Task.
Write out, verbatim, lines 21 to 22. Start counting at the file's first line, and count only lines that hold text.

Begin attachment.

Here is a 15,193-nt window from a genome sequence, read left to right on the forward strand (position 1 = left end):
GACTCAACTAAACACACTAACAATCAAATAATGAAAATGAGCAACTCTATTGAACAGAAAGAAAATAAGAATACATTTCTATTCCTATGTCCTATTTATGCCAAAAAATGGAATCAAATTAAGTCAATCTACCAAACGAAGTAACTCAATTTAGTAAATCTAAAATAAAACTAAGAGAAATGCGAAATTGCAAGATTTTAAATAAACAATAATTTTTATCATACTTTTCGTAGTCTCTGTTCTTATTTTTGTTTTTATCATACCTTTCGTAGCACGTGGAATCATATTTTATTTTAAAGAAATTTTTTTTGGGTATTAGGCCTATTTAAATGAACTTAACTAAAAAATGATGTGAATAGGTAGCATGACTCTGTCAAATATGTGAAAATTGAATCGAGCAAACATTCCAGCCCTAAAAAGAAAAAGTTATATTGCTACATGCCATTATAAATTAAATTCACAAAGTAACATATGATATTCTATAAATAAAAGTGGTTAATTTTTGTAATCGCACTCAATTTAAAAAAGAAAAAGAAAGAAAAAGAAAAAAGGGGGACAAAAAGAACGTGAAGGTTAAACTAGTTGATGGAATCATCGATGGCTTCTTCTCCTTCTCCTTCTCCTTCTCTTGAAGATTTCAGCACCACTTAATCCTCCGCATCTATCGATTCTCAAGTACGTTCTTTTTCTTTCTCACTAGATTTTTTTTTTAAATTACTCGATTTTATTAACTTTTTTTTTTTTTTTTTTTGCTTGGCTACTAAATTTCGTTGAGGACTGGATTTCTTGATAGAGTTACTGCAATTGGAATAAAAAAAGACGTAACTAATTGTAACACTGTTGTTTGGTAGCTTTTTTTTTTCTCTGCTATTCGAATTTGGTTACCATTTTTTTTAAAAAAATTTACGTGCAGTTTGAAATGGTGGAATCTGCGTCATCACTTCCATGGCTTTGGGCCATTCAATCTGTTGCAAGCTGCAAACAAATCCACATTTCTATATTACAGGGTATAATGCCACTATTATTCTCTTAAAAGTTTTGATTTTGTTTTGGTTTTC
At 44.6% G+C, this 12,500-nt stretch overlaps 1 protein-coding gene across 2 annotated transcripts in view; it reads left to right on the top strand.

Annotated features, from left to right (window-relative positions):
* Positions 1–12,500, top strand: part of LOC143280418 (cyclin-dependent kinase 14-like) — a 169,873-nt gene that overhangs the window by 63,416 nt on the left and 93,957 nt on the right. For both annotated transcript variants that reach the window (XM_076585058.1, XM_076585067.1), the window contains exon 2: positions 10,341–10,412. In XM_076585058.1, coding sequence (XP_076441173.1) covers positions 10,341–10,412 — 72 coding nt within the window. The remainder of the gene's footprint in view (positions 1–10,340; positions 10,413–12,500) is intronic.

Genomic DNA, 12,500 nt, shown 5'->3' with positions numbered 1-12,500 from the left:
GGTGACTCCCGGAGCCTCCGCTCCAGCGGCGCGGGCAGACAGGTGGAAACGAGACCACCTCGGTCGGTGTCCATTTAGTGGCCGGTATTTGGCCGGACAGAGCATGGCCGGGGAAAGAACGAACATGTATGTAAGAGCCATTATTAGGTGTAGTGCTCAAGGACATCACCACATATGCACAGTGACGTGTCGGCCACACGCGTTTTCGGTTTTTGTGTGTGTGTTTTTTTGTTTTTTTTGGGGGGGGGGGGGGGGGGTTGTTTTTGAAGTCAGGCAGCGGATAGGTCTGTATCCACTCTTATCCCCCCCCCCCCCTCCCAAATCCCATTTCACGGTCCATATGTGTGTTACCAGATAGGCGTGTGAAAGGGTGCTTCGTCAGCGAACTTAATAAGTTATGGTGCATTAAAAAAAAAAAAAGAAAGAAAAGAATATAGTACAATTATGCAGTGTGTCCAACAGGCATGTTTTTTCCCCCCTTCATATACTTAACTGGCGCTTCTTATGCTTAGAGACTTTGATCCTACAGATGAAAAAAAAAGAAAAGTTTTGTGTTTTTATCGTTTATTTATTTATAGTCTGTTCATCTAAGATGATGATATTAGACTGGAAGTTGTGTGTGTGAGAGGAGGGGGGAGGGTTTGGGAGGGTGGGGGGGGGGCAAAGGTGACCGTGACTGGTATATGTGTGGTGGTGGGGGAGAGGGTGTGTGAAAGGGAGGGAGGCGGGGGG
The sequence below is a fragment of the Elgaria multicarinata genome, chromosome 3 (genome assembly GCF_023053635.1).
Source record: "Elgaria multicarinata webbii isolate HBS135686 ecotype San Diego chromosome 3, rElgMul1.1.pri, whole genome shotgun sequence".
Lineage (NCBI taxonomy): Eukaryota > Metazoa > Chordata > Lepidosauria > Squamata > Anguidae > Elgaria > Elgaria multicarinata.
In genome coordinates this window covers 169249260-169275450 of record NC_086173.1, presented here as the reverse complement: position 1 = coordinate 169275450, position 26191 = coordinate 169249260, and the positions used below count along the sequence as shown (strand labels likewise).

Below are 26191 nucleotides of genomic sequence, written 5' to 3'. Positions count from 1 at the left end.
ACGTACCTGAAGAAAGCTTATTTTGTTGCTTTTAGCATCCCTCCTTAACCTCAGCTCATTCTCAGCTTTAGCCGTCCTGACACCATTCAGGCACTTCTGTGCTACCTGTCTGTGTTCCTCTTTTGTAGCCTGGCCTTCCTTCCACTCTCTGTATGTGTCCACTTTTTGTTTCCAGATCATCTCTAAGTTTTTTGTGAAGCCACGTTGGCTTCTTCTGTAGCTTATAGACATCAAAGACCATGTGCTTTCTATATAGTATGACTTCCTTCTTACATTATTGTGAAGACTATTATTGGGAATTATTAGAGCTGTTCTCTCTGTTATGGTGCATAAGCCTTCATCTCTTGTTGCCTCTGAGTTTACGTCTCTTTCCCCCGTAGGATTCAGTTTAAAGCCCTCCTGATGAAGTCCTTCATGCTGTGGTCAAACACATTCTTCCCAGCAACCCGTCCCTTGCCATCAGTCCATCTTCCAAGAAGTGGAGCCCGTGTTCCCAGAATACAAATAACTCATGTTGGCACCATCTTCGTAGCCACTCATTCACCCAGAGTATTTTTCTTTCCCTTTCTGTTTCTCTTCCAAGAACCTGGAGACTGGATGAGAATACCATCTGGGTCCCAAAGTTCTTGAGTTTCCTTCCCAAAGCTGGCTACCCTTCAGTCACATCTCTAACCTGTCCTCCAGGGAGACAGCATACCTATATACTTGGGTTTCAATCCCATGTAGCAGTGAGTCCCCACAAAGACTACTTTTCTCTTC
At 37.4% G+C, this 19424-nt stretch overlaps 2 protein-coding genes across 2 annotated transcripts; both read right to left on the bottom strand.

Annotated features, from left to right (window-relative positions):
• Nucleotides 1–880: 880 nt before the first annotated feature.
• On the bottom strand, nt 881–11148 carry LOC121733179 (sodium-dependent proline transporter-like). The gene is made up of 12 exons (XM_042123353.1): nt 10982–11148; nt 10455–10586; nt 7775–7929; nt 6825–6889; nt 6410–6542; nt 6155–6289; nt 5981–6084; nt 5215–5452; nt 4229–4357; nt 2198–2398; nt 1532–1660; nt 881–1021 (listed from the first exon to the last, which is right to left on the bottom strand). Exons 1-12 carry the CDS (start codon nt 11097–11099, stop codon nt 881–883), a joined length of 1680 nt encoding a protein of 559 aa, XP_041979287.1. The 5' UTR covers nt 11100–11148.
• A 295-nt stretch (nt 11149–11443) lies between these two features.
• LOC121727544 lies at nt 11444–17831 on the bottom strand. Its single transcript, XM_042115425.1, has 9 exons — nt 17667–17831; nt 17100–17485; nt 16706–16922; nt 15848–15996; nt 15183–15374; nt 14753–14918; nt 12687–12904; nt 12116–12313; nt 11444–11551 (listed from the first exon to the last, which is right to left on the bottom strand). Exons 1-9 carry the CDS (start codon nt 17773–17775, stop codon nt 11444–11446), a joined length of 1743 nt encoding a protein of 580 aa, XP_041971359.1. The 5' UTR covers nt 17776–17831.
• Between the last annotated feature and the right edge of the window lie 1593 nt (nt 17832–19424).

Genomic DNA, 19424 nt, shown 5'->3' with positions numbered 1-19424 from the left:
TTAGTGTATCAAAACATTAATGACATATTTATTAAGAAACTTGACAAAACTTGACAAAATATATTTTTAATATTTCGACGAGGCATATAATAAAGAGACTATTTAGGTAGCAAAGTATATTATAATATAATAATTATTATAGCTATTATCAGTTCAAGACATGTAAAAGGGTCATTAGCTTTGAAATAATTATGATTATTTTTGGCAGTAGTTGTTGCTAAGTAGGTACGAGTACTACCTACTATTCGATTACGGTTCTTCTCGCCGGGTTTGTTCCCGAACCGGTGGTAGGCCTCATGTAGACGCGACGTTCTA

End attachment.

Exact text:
Genomic DNA, 19424 nt, shown 5'->3' with positions numbered 1-19424 from the left:
TTAGTGTATCAAAACATTAATGACATATTTATTAAGAAACTTGACAAAACTTGACAAAATATATTTTTAATATTTCGACGAGGCATATAATAAAGAGACTATTTAGGTAGCAAAGTATATTATAATATAATAATTATTATAGCTATTATCAGTTCAAGACATGTAAAAGGGTCATTAGCTTTGAAATAATTATGATTATTTTTGGCAGTAGTTGTTGCTAAGTAGGTACGAGTACTACCTACTATTCGATTACGGTTCTTCTCGCCGGGTTTGTTCCCGAACCGGTGGTAGGCCTCATGTAGACGCGACGTTCTA